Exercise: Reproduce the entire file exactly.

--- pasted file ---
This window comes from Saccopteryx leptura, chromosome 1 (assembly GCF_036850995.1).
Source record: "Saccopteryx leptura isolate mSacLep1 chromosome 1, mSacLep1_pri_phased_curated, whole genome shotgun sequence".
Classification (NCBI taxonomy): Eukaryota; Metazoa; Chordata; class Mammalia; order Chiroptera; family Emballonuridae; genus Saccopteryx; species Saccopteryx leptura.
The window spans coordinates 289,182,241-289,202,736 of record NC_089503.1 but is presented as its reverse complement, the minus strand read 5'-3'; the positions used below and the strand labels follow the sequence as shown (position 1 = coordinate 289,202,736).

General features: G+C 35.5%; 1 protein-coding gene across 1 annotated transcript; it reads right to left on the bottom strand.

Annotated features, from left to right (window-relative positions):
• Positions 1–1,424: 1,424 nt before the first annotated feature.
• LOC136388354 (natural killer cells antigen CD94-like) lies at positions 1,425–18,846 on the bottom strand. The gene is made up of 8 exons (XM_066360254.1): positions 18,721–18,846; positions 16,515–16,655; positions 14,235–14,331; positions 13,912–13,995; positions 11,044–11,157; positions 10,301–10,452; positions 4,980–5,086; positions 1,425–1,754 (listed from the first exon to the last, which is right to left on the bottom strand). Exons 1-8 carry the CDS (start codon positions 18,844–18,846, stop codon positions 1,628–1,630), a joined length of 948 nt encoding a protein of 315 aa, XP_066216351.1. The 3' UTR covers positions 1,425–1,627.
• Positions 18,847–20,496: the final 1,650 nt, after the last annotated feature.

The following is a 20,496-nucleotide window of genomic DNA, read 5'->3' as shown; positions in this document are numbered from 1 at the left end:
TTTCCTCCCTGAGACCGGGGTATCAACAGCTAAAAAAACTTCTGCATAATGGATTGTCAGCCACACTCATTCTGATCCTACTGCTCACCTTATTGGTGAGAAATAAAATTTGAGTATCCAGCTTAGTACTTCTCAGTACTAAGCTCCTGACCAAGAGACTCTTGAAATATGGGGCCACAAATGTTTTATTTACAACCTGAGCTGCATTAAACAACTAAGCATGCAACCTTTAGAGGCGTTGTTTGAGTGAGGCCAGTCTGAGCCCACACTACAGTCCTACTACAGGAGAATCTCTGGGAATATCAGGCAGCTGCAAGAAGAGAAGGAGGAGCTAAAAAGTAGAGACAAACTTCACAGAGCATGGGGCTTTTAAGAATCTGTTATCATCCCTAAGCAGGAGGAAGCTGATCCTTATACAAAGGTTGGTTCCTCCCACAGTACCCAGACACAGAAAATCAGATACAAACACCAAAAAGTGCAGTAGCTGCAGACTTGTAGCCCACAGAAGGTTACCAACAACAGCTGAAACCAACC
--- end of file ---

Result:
This window comes from Saccopteryx leptura, chromosome 1 (assembly GCF_036850995.1).
Source record: "Saccopteryx leptura isolate mSacLep1 chromosome 1, mSacLep1_pri_phased_curated, whole genome shotgun sequence".
Classification (NCBI taxonomy): Eukaryota; Metazoa; Chordata; class Mammalia; order Chiroptera; family Emballonuridae; genus Saccopteryx; species Saccopteryx leptura.
The window spans coordinates 289,182,241-289,202,736 of record NC_089503.1 but is presented as its reverse complement, the minus strand read 5'-3'; the positions used below and the strand labels follow the sequence as shown (position 1 = coordinate 289,202,736).

General features: G+C 35.5%; 1 protein-coding gene across 1 annotated transcript; it reads right to left on the bottom strand.

Annotated features, from left to right (window-relative positions):
• Positions 1–1,424: 1,424 nt before the first annotated feature.
• LOC136388354 (natural killer cells antigen CD94-like) lies at positions 1,425–18,846 on the bottom strand. The gene is made up of 8 exons (XM_066360254.1): positions 18,721–18,846; positions 16,515–16,655; positions 14,235–14,331; positions 13,912–13,995; positions 11,044–11,157; positions 10,301–10,452; positions 4,980–5,086; positions 1,425–1,754 (listed from the first exon to the last, which is right to left on the bottom strand). Exons 1-8 carry the CDS (start codon positions 18,844–18,846, stop codon positions 1,628–1,630), a joined length of 948 nt encoding a protein of 315 aa, XP_066216351.1. The 3' UTR covers positions 1,425–1,627.
• Positions 18,847–20,496: the final 1,650 nt, after the last annotated feature.

The following is a 20,496-nucleotide window of genomic DNA, read 5'->3' as shown; positions in this document are numbered from 1 at the left end:
TTTCCTCCCTGAGACCGGGGTATCAACAGCTAAAAAAACTTCTGCATAATGGATTGTCAGCCACACTCATTCTGATCCTACTGCTCACCTTATTGGTGAGAAATAAAATTTGAGTATCCAGCTTAGTACTTCTCAGTACTAAGCTCCTGACCAAGAGACTCTTGAAATATGGGGCCACAAATGTTTTATTTACAACCTGAGCTGCATTAAACAACTAAGCATGCAACCTTTAGAGGCGTTGTTTGAGTGAGGCCAGTCTGAGCCCACACTACAGTCCTACTACAGGAGAATCTCTGGGAATATCAGGCAGCTGCAAGAAGAGAAGGAGGAGCTAAAAAGTAGAGACAAACTTCACAGAGCATGGGGCTTTTAAGAATCTGTTATCATCCCTAAGCAGGAGGAAGCTGATCCTTATACAAAGGTTGGTTCCTCCCACAGTACCCAGACACAGAAAATCAGATACAAACACCAAAAAGTGCAGTAGCTGCAGACTTGTAGCCCACAGAAGGTTACCAACAACAGCTGAAACCAACC